Almost every industry has been turned on its head in 2020. In particular, client-facing industries have needed to adapt their services rapidly without knowing the outcome. Our collective shift into remote work has seen some businesses adapt to the change, but it hasn’t all been positive. Technology cannot be solely relied upon when it comes to touch, feel, and physical human connection. In our industry, no more is this absence of physical communication felt than in the area of design.
BRM’s design team has historically placed people and connection at the heart of every project. So how will decisions ultimately be made? Will the loss of physical involvement in the design process (both ours and our clients’) be detrimental to the outcome? Back in March, as we packed up our colour schemes and moved our design programs into our living rooms, we prepared to face some daunting challenges. This is how we’ve approached them….
When delivering a project there is no substitute for face to face
Working in an advisory role, we’ve gained much appreciation for the nuances involved in face to face meetings. Through long standing relationships with clients across an array of industries, we’ve come to enjoy those incidental moments that make the design process more fun and less systematic. Whether the decision making is around a piece of furniture, or an entire fitout concept, there is something to be said about seeing a client’s reaction face to face and hearing them express their needs and their vision.
Traditionally, concepts were worked over together in the same room. Our team would present ideas and we would hold an interactive session with clients, physically reviewing colour boards, inspiration, physical samples and seeing how different materials and textures work together. The slightest difference in shades could be pointed out immediately and explained by an expert sitting right next to you.
This type of interaction between designer and client is irreplaceable. As Steve Jobs once famously remarked “There’s a temptation in our networked age to think that ideas can be developed by email and iChat. That’s crazy. Creativity comes from spontaneous meetings, from random discussions.” Personal interactions for us as designers help to build strong, trustworthy relationships with clients who can clearly communicate their objectives.
But designing remotely isn’t all that bad. While we’ve lost some of those fundamental elements temporarily, we’ve noticed some unexpected benefits to moving our design meetings online.
The client can still be immersed in the remote design process
It’s not all doom and gloom for workplace design meetings. In fact, the BRM design team has uncovered a few benefits to our new style of working with clients, however temporary it may be.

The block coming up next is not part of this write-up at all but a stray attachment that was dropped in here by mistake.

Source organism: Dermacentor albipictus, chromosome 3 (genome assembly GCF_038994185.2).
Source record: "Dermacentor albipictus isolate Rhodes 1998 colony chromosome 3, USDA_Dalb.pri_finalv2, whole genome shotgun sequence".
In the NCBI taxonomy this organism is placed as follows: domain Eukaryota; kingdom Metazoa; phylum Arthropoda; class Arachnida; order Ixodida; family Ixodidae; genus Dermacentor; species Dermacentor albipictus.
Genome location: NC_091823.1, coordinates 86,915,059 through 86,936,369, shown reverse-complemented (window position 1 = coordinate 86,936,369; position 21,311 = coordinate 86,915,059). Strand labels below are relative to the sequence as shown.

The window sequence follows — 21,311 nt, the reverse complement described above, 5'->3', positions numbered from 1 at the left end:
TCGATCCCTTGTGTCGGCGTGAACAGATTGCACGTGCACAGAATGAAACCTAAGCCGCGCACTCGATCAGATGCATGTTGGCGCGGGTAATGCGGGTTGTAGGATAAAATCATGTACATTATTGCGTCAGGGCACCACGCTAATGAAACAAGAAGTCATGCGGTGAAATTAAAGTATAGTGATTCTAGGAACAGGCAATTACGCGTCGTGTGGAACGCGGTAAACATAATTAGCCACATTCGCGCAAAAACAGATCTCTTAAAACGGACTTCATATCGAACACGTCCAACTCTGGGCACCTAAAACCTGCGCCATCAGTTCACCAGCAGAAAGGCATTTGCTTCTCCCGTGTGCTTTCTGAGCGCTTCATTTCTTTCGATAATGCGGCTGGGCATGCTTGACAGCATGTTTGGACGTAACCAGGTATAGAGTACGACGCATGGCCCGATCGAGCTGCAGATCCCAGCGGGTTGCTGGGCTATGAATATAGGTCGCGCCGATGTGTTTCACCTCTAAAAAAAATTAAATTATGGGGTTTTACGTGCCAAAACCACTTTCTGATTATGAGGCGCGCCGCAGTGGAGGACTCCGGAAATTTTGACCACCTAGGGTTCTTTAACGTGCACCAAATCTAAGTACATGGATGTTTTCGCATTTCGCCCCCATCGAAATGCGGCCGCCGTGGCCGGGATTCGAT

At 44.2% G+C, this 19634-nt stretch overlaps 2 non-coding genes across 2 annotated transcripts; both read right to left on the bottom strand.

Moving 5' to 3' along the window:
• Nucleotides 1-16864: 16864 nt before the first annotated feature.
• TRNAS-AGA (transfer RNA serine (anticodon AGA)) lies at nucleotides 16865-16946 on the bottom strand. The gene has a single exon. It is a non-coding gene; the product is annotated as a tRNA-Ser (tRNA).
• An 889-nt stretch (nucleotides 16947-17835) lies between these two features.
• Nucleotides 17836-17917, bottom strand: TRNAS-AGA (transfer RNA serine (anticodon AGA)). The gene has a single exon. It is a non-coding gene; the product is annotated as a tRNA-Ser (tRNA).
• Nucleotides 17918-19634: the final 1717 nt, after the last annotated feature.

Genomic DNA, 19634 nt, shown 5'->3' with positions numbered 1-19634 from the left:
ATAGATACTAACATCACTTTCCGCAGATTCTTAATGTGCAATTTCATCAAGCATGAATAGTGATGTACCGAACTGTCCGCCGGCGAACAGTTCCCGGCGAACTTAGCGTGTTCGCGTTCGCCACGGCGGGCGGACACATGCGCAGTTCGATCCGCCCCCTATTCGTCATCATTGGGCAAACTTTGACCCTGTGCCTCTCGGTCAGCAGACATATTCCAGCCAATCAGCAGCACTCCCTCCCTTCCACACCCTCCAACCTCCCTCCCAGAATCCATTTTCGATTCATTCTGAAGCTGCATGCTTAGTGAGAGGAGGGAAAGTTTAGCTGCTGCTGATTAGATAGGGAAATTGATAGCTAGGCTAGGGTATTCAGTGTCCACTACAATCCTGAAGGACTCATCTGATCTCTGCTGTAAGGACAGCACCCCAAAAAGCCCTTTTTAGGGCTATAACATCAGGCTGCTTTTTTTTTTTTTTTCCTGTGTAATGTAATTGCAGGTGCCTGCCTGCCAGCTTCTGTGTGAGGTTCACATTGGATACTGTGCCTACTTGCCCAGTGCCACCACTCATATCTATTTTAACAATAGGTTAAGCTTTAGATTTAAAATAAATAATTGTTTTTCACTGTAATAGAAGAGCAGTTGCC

Our sessions are still interactive and are even amplified by the fact that they are conducted remotely. People from different departments who wouldn’t normally be present have the opportunity to join in and this inclusiveness adds richness to the discussion that otherwise wouldn’t be found in the office.
A less structured ‘timetable” of meetings also allows for a natural flow of ideas which is key to the creative process but can also enhance the decision making journey:
Communication is key
With less site visits and more physical limitations the design team needs to remain in constant communication, not only with the client, but other suppliers and contractors who are on-site. This collaborative process, while altered slightly, remains key to delivering a successful project that adheres to timeframes and budget.
Traditional design methods haven’t disappeared. They’ve been amplified.
Without frequent on-site meetings, our team has needed to adapt so we can stay on top of the client’s needs at all times. The nuances are gone but our job as consultants to guide and advise is still more important than ever. We need to maintain our efficiency and our ability to direct and to listen. We’ve adapted our timing and our communication methods without compromising the design process. Attention to detail is still paramount and the important to see and touch when it comes to materials has not been ignored.
As a result, BRM is now collating ‘sample boxes’ to send to its clients to enhance that interactive process. While there remain challenges in procurement and transport, ultimately, the client still has the opportunity to touch and feel and see the difference between shades and textures. This combination of the fundamental physical aspects of design, together with the communicative benefits of zoom meetings and email, mean that the process can continue uninterrupted and produce the same outcome.
Moving forward into a ‘new normal’ for workplace design
While we’ve endured a very different creative experience as workplace designers, we certainly see value in some of the new practices brought on by the pandemic. Design principles that were once only reserved for physical meetings are now achievable through an online process. As with the Property department of BRM, we’ve noticed some significant benefits of the remote decision-making process. Connection and trustworthy relationships are still key and if they are valued by the consultant, the method through which they unfold is less important but the outcome will always be a positive one.
As designers we will always appreciate face to face contact with our clients and suppliers. In fact, we’ll be excited to return to physical meetings! But designing remotely for our clients so far has been an overwhelmingly enjoyable experience.
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